• This kind of engaged teaching takes time, energy and money, yet departments and colleges don't want to give money for community service learning. How do you handle that?
  • How do you teach in this way to students who don't have a sense of engagement, solidarity, community, communal work.
Then Diana asked me if I had any questions for them. I did!
  • Do you feel like you could teach a course on social entrepreneurship? 
Yes, they said. They'd like to take the course first, then teach it. And when I said that many people feel like they can't teach a course in languages for specific purposes if they haven't been specifically trained in that area (business, medicine, etc.), one of the students said, "You learn!"

Yes. You learn.

Tuesday, February 10, 2015

Spanish a Plus in the Job Market

by Ann Abbott

I received this information about job possibilities yesterday. Here are a few thoughts:

  • It's so important to give your students really good learning experiences while they are with you--in the classroom and for their honors projects. (Liz's blog posts were part of her honors project in my classes.) You are helping to set them up for success. Although of course, they make their own success, too!
  • Then, it's so important to stay in touch with your former students. LinkedIn is one way. I stay in touch with a lot of former students through Facebook, too.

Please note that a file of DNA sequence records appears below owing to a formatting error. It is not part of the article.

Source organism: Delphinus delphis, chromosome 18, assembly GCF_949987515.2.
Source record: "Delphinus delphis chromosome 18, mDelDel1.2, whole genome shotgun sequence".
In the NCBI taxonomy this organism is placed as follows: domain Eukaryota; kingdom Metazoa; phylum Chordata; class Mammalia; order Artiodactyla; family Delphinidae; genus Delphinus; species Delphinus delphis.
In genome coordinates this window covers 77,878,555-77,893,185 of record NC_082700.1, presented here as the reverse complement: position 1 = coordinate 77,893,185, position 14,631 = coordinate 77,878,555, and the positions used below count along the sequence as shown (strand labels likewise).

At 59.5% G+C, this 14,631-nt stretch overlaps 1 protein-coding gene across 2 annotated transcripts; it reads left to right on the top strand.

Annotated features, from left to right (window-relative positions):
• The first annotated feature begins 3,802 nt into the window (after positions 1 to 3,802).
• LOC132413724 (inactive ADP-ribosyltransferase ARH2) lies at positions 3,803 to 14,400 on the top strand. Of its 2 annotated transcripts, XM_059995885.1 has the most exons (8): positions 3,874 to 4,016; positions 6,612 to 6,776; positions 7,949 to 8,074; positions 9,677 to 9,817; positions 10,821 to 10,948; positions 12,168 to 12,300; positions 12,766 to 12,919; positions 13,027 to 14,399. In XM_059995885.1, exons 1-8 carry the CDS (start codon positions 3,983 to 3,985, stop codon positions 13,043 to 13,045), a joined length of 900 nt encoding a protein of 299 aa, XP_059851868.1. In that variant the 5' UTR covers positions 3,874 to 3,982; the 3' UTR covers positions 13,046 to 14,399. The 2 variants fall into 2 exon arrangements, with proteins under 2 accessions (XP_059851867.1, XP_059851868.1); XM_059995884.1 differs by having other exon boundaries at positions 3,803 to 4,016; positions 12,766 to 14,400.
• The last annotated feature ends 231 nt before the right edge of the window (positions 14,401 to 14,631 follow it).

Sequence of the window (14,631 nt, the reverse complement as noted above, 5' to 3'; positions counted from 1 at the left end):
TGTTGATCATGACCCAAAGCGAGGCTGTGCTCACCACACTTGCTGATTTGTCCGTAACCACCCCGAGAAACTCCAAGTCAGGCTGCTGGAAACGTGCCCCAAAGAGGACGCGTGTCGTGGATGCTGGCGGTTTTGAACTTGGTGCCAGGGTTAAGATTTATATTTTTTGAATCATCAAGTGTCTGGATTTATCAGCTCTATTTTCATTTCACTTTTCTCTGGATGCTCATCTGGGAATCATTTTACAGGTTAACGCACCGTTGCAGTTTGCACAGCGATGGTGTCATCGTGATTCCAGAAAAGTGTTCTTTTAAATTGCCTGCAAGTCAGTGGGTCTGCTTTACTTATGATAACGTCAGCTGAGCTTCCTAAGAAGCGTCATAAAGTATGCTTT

• Finally, when you do stay in touch with your students and follow their personal and professional stories, share them! Let your current students know about what former students are doing in their professions. Our students need examples, role models. Liz is definitely one of them.
  • Although Liz is interested in speaking to all Spanish majors, I am convinced that students who study abroad and take experiential learning classes are the real stand-outs in a job interview. They have concrete, client-based examples to share about the work that they have already done in Spanish. 

Monday, February 9, 2015

Spanish Community Service Learning: First Day of Class

by Ann Abbott

I have shared my first-day-of-the-semester lesson plans before.

I think the first day is really important. You have a chance to make a big impression. So I always teach. I don't go through the syllabus and tell them I'll seem them next time.

So here's what I did on the first day of class of the Spring 2015 semester. It walked them through our never-ending cycle of class, community, class, community...


I thanked students for signing up for this course. I know that it is an elective and that for many students it doesn't officially "count." It takes a special student to take one the unique work for this class and to show solidarity with a vulnerable community.